Thursday, January 17, 2013

Thrift Week 2013: The Online Edition

Happy Thrift Week, everyone! This year, I'm planning to use each day of Thrift Week to highlight a different website that I consider a useful tool for anyone trying to live a thrifty life. And it should come as no surprise to regular readers that my first pick is my perennial favorite, Freecycle.

I consider this site the ultimate in ecofrugality. For anyone who isn't familiar with it, Freecycle is basically a network of small groups around the country for people to pass on their unwanted stuff to others who can use it. What makes Freecycle da bomb is that it's an ecofrugal three-fer, because you can:
  1. keep your unwanted stuff out of the landfill;
  2. get stuff you need for free; and
  3. save the energy and natural resources that go into the manufacture of new stuff by reusing.
I first posted about the virtues of Freecycle three years ago, noting how useful I've found it for getting rid of any kind of item you no longer need, from furniture to books to empty cardboard boxes. (More recently, I have learned that there actually are a few things that even the folks on Freecycle won't take, such as my husband's old copies of Diablo and Diablo II, which have been on offer for over two weeks now without even a nibble.) Since then, I've posted several more times about the serendipitous discoveries we've made on Freecycle, from small (window shades for our smallest bedroom) to large (a huge pile of cement-block pavers that has been sitting in a pile in our back yard for nearly three years now. Seriously, we really do intend to turn into a patio someday—I'm hoping to get around to it this summer, in fact. We would have attempted it last summer if Brian hadn't hurt his back.)

If you're not already a Freecycler, it's easy to start. Just go to the main website at and type in your location to find a group near you. Not all parts of the country will have one, but if you cast a wide enough net, you can probably find one for your county, if not your specific city. Not all groups are equally useful, either; in general, you'll have better luck if you live in a city or other highly populated area, because you'll have a larger pool of people around to exchange stuff with. My mom says she has not had much luck getting rid of items through the Mercer County group, while I, living just a short distance away in Middlesex County, have found it very easy to get rid of most items (with certain exceptions, as noted above). I actually belong to two groups, one for Rutgers University/New Brunswick and one for Middlesex County as a whole; if I have an item to dispose of, I typically post it first on the smaller Rutgers group, figuring that I'm more likely to get a quick pickup from someone who lives nearby. If I don't get an offer within a few days, I'll post it on the Middlesex County group as well, and if it doesn't go after several days on both groups, I'll figure it's probably safe to assume that this is just an item that no one is ever going to want.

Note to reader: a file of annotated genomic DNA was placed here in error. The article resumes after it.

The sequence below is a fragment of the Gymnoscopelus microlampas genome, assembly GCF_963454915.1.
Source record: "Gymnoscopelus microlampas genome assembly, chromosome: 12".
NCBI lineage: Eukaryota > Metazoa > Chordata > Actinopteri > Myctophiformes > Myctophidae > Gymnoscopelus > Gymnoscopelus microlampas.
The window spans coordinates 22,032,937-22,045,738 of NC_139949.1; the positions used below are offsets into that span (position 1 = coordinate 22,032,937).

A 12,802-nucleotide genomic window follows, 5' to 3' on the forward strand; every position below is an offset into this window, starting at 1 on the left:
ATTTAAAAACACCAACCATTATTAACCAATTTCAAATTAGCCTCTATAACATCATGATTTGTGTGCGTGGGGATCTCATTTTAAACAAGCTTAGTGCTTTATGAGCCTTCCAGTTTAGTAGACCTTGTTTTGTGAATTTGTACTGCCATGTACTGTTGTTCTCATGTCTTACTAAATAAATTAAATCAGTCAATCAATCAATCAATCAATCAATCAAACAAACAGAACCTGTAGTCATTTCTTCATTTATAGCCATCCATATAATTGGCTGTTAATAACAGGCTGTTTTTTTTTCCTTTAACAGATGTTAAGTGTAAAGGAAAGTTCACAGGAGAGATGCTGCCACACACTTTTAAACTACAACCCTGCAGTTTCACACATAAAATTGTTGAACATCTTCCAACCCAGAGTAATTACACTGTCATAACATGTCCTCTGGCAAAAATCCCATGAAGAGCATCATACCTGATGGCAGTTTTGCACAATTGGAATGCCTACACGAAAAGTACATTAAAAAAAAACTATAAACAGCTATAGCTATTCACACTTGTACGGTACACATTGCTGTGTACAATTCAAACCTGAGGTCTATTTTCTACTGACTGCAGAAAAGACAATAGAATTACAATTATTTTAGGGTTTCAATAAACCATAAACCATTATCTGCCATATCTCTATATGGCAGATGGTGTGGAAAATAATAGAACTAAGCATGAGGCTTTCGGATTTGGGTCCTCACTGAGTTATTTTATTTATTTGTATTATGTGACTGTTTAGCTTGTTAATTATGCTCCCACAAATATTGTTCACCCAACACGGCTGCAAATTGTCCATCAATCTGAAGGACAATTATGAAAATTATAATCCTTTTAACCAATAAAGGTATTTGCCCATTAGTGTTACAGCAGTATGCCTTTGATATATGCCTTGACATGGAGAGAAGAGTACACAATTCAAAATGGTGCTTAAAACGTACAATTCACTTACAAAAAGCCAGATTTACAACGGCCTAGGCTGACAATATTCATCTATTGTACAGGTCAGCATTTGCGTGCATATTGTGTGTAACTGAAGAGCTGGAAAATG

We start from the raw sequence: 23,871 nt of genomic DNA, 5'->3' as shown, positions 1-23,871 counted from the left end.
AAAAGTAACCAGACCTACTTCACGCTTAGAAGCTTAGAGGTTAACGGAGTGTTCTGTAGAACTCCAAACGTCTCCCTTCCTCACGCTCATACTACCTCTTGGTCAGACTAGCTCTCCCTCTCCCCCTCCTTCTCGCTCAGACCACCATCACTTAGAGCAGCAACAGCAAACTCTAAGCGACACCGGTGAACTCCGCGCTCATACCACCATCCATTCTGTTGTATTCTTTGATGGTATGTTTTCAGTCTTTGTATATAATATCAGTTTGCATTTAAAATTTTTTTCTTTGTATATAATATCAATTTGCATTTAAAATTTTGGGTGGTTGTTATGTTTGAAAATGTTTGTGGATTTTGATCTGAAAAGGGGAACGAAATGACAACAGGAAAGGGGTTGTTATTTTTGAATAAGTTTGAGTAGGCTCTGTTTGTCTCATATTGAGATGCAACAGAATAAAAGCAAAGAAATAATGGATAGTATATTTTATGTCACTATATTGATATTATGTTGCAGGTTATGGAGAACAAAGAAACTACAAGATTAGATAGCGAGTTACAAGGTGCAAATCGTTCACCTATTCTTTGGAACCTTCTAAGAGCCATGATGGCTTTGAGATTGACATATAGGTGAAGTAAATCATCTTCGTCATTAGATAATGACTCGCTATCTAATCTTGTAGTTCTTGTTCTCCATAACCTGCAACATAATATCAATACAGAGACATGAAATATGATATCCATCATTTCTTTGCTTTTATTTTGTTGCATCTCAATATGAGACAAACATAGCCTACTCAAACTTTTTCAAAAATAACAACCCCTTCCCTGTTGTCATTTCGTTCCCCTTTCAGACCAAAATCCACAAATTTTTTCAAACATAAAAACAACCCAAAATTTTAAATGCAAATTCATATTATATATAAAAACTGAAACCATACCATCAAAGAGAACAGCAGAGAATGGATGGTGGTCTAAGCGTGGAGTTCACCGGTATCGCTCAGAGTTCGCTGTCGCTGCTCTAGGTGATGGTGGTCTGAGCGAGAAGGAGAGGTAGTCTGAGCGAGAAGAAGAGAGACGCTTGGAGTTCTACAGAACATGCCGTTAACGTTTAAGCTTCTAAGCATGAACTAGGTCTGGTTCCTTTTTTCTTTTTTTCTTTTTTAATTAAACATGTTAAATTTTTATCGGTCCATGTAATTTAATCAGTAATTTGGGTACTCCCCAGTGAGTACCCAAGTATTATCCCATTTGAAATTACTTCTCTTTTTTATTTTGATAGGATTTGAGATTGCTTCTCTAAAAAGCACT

Once you join a group, you can decide how you want to be notified about new postings of items and requests for items. Some people choose to get a separate e-mail for each posting, which I imagine would only be practical if you live in a sparsely populated area where new posts don't show up more than once or twice a day. You can also receive a "Daily Digest" of posts, which groups together the day's new posts, 25 or so at a time, and sends them in a single e-mail. I use the Daily Digest for the Rutgers Freecycle group, since I'm more likely to be interested in an item if I don't have to travel far to pick it up. For the wider Middlesex County group, I've elected not to receive e-mails at all; if I'm looking for something specific, I just go onto the website and search for it directly. True, I may miss out on a couple of great finds this way, but on the whole, I prefer that to receiving a whole slew of posts every day for items I either don't want or don't consider it worth driving 20 minutes for.

Freecycle does have its frustrations, of course. Sometimes you see a listing for something you would love, only to find that it's already taken by the time you make your request; other times you offer something and can't get any takers; and most frustrating of all, you occasionally get "no-shows," who arrange to pick up an item and then never show up. (Our local group has actually started asking people to report no-shows to the moderators—presumably so that they can be educated about Freecycle etiquette and, if they still don't behave, kicked out of the group.) But on the whole, belonging to this group has been a major advantage to me in my efforts to live the ecofrugal life. I think anyone who is interested in saving money, helping the environment, or both should definitely check it out.
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